- IS SOBRIETY ENOUGH?

IS SOBRIETY ENOUGH?




Discussions related to 12 Step Recovery and Treatment

Postby sunlight » Mon Jan 26, 2009 11:53 pm

Thanks for sharing, Mike! That was a great read.

I thought AA was going to be one big party, too. I went to many social events & thought being sober was going to be a breeze. Then I was informed that if I didn't get to taking those steps it was all going to go south.

Self will is no thrill. It went south & north & all over hell & half of Georgia!

But, I kept plugging away at the steps & it got better. Sometimes I wonder how many levels of "better" there are! :lol: I'm aiming to find out. :wink:
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Postby garden variety » Tue Jan 27, 2009 2:33 pm

Hiya Mike,

Let me tell you what - sometimes I'll still be riding a roller coaster. But at least I know when I'm getting on the ride! That's something sobriety gave me.

Dallas talked about this a while back somewhere, and it's stuck to me like velcro. He said he has a relationship with his recovery. I liked that idea. But once I work through the steps and have a spiritual awakening, "recovery" gets transformed into "sobriety" - well at least for me it does.

So I find myself in love with sobriety. I have a relationship with my sobriety. Which means that the quality of that relationship gets better with the more I put into it. Sobriety is not an "event" or a "state of mind". To me, "Sobriety" has a "spirit" that is sent into motion when the man inside me, my soul, is freed from the prison I built around him.

Like many others in the fellowship, I didn't have the ability to be honest with myself in early recovery. I had a belief system that was flawed, and only a spiritual awakening would be enough to look at myself honestly. Let me put it another way - "Sobriety" forced me to take the risk of confronting myself and my belief system.

Here's the example - I know many who still feel this way. I used to believe that I "built a wall" around me. I would not let myself be "vulnerable" to you or anyone else around me. I thought I was protecting myself by building a wall. That was honestly the way I believed early in sobriety. I actually thought I had the choice to let myself become vulnerable with another human being, and if I didn't want to, or if I was afraid to, I could build this "protective wall". There was a song by Simon and Garfunkel called "I am a Rock". This was fundamentally the way I believed.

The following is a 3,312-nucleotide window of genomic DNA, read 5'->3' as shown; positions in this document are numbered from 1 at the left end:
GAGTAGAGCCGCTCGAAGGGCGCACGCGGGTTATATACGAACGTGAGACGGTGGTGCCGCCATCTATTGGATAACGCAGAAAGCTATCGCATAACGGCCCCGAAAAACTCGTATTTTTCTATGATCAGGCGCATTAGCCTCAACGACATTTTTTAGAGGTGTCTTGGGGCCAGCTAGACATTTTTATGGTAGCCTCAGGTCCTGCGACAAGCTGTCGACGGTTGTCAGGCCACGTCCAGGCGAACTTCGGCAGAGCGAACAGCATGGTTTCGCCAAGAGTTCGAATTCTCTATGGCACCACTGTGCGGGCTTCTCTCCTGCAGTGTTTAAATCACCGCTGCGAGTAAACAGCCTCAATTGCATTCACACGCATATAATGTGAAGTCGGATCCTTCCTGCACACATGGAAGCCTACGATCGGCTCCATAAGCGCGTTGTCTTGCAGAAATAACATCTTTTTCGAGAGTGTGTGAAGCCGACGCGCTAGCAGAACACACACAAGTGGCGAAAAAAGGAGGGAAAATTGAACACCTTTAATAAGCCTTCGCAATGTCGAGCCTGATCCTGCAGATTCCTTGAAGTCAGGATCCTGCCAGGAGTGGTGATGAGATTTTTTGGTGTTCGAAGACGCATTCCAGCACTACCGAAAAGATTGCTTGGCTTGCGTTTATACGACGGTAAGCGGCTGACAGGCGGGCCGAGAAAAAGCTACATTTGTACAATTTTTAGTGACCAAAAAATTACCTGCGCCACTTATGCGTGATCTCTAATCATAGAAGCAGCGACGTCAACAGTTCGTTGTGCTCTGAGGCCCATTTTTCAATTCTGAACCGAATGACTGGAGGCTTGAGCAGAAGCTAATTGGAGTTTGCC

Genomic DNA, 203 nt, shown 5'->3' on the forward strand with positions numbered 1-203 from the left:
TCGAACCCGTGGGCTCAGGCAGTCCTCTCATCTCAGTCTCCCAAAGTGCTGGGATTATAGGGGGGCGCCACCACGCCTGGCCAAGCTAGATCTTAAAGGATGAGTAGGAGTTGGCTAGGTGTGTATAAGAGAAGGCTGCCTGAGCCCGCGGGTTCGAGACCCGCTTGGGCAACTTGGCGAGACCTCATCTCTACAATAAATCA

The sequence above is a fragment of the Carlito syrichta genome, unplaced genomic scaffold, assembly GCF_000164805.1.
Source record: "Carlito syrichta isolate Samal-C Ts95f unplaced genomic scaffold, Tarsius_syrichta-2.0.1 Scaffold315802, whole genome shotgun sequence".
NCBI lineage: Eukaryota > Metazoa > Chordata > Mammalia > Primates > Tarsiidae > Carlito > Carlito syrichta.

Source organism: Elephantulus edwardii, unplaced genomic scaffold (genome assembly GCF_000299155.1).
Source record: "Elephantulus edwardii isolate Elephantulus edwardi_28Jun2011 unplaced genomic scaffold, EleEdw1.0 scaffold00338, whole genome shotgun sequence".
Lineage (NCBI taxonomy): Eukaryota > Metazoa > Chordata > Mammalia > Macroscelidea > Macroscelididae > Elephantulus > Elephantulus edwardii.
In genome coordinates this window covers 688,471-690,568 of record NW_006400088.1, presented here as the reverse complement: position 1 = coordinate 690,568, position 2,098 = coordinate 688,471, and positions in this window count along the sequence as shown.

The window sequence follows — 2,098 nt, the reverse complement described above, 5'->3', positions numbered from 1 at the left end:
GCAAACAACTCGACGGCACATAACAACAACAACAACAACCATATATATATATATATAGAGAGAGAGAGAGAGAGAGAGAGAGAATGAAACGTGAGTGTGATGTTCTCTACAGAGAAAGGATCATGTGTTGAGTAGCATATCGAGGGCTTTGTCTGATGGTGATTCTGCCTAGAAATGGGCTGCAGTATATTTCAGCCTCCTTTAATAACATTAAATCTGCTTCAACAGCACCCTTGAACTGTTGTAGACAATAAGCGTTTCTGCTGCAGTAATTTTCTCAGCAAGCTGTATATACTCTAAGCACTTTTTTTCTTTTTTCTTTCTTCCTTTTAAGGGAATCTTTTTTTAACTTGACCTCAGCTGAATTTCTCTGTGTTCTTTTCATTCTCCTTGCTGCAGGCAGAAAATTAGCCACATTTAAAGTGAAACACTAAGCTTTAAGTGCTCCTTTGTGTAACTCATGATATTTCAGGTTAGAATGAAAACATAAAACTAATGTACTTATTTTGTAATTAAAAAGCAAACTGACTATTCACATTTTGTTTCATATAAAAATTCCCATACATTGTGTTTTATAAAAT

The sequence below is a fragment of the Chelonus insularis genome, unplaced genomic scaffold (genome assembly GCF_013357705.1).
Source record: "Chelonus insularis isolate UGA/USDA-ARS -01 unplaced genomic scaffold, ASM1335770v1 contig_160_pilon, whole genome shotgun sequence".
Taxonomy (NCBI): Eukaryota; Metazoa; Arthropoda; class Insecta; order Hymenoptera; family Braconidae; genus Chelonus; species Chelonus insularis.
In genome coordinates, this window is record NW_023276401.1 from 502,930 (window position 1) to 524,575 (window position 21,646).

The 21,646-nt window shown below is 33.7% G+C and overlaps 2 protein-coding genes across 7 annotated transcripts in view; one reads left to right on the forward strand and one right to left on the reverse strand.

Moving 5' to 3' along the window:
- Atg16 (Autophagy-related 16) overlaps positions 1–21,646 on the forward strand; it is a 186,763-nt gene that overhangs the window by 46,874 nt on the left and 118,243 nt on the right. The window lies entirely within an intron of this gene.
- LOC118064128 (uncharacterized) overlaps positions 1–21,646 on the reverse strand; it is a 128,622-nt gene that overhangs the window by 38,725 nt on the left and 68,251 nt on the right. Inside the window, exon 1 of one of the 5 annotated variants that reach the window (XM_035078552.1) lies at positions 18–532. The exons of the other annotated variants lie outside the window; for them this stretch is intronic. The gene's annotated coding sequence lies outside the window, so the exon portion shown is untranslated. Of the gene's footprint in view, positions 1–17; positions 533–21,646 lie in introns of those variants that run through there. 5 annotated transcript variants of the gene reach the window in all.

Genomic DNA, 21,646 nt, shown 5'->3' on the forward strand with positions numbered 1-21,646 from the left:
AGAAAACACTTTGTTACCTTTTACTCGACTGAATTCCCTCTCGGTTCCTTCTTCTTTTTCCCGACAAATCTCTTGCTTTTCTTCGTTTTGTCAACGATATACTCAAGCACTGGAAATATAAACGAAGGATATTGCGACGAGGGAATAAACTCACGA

But I didn't yet have the capacity to be honest with myself. I didn't build a wall. I didn't have a choice to become vulnerable. What I did was walk into a prison that I made for myself, then I closed the door behind me. Then several years into sobriety, like you mentioned, I started feeling pain. Dreadful pain. The pain of lonliness. It hurt so bad that I found myself begging for help from God or anyone who had an ear to listen, and could offer me some hope. Now this is early in my sobriety.

If I would have "built a wall", then I could just as easily take that wall down. But "the wall" wouldn't come down. I tried and cried and begged and pleaded, but "my wall" would not tumble down. You know why? It wasn't a wall; it was a prison. I got myself in and couldn't get myself out. No I wasn't "a rock". No I wasn't an "island". It was no longer my choice. I was a prisoner!